Did you sit down, thought about which companies you wanted to work with – or what kind of company – and then directly contacted them? I am a bit unsure how I should do this very first step of finding clients.

    And my other question would be about the price. You wrote about raising your rates, but where should I start in the first place? I know that translators charge per word but I am not sure how much I should charge. I had an eye out for what other people charge, but it varies between very much and very little.

    I don’t know if this message will reach you but if you would find the time to reply, I’d be very grateful.

    All the best and happy new year.

    • admin

      Reply Reply March 16, 2017

      Hi Nina,

      Great questions! When you’re selecting a specialization “listening to the market” entails researching the industries that have a demand for translations in your language pairs. This includes finding the top industries in English speaking countries that do business with Germany and viceversa. If there is a lot of competition in a certain specialization for your language pairs that’s a good sign there’s a healthy demand. Another strategy I like to use when “testing” a specialization is searching on LinkedIn for other German < -> English translators. Ask yourself, what are some of the specializations that keep coming up?

      Listening to the market also includes talking to other translators, project managers and potential clients about the subject matter you’re interested in so you can gauge the demand. Besides searching for top industries you need to draw on your educational and professional background; being experienced and having an interest in your specialization will improve the quality of your translations and make your work more enjoyable. It’s important to ensure that there is sufficient business to sustain your translation practice. Choosing an area of expertise haphazardly or following your “passion” could sometimes lead you to a dead-end specialization. After testing your specialization and ensuring there is enough demand for your language pairs, the next step is to find potential clients. I like to use the “Foot-in-the-Door Strategy” using LinkedIn. You can find the detailed step-by-step strategy here http://www.thoughtsontranslation.com/2017/02/17/finding-clients-on-linkedin-guest-post-by-maryam-abdi/ This is usually how I get in contact with direct clients.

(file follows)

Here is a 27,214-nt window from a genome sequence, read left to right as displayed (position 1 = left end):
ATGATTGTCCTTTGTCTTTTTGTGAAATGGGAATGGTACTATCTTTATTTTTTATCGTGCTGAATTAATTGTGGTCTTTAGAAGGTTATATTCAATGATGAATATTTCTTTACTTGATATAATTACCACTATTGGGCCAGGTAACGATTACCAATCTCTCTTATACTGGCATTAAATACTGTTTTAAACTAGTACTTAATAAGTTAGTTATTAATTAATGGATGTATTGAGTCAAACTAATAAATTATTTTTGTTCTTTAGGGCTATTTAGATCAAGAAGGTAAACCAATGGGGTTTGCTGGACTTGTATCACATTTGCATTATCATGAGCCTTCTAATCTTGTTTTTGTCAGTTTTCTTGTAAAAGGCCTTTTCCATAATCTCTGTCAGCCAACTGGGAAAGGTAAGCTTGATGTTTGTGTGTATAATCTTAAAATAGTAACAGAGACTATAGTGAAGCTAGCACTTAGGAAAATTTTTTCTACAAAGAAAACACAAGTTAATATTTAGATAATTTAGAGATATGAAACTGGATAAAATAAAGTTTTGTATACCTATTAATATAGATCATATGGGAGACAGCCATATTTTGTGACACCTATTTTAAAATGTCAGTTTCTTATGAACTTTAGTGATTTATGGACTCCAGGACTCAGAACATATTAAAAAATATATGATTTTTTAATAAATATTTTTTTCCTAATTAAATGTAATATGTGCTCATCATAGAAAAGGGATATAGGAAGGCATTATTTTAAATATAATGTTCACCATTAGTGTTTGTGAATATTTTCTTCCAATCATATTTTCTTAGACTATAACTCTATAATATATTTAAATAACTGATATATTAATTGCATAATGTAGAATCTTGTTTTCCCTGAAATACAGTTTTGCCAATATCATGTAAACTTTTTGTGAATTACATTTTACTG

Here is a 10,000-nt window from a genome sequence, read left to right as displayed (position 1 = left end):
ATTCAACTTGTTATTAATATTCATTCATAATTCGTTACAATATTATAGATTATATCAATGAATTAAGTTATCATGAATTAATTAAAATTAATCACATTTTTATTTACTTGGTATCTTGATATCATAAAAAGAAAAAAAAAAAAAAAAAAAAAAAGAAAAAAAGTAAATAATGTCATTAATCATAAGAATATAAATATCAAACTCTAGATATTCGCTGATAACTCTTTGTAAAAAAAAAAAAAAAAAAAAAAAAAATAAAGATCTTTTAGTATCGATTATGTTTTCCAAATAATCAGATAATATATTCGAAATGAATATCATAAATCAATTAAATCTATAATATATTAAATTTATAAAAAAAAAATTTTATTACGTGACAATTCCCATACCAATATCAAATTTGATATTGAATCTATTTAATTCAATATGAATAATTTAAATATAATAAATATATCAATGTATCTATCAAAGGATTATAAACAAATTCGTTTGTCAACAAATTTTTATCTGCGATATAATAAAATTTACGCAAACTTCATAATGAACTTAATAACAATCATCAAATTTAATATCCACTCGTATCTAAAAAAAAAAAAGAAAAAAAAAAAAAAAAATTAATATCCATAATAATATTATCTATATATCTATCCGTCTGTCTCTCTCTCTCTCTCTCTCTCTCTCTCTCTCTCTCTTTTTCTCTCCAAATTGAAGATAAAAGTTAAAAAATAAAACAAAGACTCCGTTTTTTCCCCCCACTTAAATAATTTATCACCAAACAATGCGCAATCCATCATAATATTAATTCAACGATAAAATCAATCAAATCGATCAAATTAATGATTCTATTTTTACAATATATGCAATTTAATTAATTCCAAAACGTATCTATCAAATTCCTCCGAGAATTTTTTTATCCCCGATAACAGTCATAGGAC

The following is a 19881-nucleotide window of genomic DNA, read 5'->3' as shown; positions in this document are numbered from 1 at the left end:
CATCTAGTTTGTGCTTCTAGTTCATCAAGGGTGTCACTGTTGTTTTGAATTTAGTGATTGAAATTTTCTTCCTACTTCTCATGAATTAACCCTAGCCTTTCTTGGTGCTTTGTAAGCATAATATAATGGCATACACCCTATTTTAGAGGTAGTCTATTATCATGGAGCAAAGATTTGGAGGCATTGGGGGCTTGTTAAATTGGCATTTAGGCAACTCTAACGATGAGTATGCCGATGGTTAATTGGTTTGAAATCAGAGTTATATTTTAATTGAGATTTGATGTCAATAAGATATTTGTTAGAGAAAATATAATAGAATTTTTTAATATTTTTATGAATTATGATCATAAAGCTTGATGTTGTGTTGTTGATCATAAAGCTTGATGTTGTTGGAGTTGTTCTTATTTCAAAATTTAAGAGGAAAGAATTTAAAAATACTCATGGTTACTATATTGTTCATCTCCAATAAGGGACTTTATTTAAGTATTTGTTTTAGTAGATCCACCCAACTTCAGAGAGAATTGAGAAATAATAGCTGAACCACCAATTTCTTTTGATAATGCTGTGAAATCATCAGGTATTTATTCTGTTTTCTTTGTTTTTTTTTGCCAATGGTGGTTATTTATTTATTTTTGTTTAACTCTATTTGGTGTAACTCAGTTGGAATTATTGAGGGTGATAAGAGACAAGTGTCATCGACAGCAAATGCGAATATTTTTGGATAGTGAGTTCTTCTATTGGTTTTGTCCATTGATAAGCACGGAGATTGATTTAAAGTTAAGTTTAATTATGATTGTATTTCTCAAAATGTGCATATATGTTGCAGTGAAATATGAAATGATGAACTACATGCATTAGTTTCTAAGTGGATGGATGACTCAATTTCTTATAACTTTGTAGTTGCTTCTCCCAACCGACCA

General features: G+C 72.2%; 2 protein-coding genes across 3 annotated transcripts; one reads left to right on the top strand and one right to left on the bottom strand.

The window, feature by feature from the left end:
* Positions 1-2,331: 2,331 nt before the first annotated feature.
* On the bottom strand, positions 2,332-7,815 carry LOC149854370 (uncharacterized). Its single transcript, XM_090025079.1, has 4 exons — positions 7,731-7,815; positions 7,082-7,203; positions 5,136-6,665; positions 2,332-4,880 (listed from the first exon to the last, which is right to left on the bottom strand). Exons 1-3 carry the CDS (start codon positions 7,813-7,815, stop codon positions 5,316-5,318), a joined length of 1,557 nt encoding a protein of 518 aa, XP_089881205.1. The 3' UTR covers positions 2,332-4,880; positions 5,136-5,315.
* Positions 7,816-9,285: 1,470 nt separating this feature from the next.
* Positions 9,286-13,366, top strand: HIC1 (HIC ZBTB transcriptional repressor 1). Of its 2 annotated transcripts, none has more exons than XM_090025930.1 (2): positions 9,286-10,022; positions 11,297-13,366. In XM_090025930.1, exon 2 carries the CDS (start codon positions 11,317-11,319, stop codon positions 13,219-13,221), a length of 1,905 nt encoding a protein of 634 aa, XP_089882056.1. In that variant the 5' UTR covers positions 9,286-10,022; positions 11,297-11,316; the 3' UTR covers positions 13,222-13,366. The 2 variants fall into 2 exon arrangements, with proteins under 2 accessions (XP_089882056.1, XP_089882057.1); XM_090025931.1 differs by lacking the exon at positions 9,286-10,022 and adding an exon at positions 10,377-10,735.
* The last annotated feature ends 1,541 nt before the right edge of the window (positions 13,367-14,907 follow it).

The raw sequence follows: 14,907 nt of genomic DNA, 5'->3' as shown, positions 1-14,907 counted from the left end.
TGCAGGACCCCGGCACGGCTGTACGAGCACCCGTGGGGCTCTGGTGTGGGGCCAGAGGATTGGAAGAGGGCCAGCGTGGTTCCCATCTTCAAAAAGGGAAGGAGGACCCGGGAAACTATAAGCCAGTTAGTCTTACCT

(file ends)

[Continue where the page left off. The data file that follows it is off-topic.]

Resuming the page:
As for raising your rates, it depends. First determine if your ideal clients have the willingness and ability to pay for your translation services. For example, most non-profits have a need for translation services but they don’t always have the ability to pay. This will put a cap on what you can charge. My suggestion is to use what I call the “1% strategy.” This involves pursuing robust specializations and then pursuing the top players a.k.a the one percent. These are usually the type of clients that have a lot to lose from faulty translation; they care a lot about their business and they’re willing to pay for quality translations. It’s always a good idea to see what the top translators in your specialization and language pairs are charging but that shouldn’t limit you either. You’ll have to experiment with your rates quite a bit to understand what the market is willing to pay. These strategies do involve doing the bulk of the work upfront but the payoff is well worth it. Let me know if you have additional questions.